Wednesday, May 4, 2016

Three Poems by Joanna M. Weston

Through Water

     1st line from Dragging the Lake by Thomas James

they are skimming the lake with wooden hooks
taking algae to drown in distant brooks

the beaks of diving ducks stir pond-scum
their heralds are but murderous rooks

willows reflect their faintly feathered limbs
lovers blush over borrowed poetry books

boatmen glide among rush and lily pad
stately great blue heron leans and looks

I lean over the bow to gaze at ripples
sunlight finds drowned pocketbooks

wind lifts scurrying waves to flying foam
storm-watchers watch, wait on tenterhooks

Summer Floral

     1st line from Thomas James' Letters to a Stranger

the field is banked with purple asters
this buttercup held beneath your chin

you pick daisies to make a bracelet
lilacs waft their scent across the lawn

dandelions cluster beside the sidewalk
the vintner pulls petals by the score

have you picked fresh sage and thyme?
bees carouse through the hawthorn hedge

a wren has her nest near massed violets
does pollen bring cling to your eyelashes?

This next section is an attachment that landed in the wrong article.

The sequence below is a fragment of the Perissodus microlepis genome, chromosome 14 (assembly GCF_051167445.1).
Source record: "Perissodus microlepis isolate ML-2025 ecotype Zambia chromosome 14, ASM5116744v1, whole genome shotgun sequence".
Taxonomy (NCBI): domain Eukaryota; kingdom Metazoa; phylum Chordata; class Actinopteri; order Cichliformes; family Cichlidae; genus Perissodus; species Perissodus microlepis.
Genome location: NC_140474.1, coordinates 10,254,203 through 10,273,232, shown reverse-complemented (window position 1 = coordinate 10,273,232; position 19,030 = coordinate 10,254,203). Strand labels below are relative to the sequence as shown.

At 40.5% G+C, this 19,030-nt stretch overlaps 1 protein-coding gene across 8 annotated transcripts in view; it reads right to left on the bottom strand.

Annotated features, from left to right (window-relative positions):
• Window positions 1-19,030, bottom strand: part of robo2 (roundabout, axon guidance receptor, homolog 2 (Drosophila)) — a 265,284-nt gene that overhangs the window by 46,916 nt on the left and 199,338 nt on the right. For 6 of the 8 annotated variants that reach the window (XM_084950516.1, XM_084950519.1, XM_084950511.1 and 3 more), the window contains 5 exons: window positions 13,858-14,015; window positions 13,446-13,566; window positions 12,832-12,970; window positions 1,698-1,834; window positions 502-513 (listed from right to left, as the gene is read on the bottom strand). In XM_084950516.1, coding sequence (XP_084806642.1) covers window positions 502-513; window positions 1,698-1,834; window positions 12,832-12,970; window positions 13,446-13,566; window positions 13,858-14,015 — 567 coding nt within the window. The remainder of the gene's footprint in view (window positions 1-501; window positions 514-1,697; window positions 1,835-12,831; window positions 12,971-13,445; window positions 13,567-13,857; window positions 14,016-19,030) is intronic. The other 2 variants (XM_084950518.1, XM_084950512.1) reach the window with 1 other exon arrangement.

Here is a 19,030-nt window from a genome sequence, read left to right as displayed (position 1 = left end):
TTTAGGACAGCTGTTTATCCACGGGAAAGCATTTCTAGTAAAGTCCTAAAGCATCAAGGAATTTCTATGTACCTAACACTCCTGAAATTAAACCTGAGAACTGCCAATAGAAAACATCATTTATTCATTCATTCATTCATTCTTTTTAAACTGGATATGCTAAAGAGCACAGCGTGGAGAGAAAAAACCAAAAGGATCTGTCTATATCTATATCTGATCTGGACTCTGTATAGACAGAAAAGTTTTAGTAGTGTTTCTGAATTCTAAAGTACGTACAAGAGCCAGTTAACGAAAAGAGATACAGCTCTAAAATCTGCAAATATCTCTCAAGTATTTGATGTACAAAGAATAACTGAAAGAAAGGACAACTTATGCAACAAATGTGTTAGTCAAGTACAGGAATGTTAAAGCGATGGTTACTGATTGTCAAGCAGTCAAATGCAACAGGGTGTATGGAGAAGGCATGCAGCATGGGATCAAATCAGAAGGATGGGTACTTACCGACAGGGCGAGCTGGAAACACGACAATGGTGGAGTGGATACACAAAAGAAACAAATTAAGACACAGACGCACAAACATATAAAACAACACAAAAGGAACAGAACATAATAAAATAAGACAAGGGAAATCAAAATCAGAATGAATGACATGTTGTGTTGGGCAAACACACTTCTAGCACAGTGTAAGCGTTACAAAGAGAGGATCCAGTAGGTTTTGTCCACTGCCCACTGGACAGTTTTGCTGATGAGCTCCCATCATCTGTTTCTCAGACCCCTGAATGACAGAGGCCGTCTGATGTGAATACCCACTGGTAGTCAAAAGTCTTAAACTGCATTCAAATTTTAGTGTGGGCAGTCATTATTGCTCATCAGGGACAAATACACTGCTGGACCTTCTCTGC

Whether We Aspire to Changes

we are what we always wanted to be
petals curling    leaves falling

these end what we might have been
trees rooted in clay  tangled weeds

this possibility of a shared future
sky raining on majoram and chamomile

the way we intended to live the past
a letter delivered before we arrive

we couldn't imagine acts beyond that day
a swing between two maple trees

I write you a five-year diary
the cat sleeps in an empty room

you include stars in a planned event
eat the inevitability of breakfast

we hold anniversaries in limbo
weather forecasts can't hold us

Joanna M. Weston is married, has two cats, multiple spiders, a herd of deer, and two derelict hen houses.  Her middle reader, Frame and the McGuire, was published by Tradewind Books, and her poetry, A Summer Father, was published by Frontenac House of Calgary.  Her ebooks can be found at her blog:

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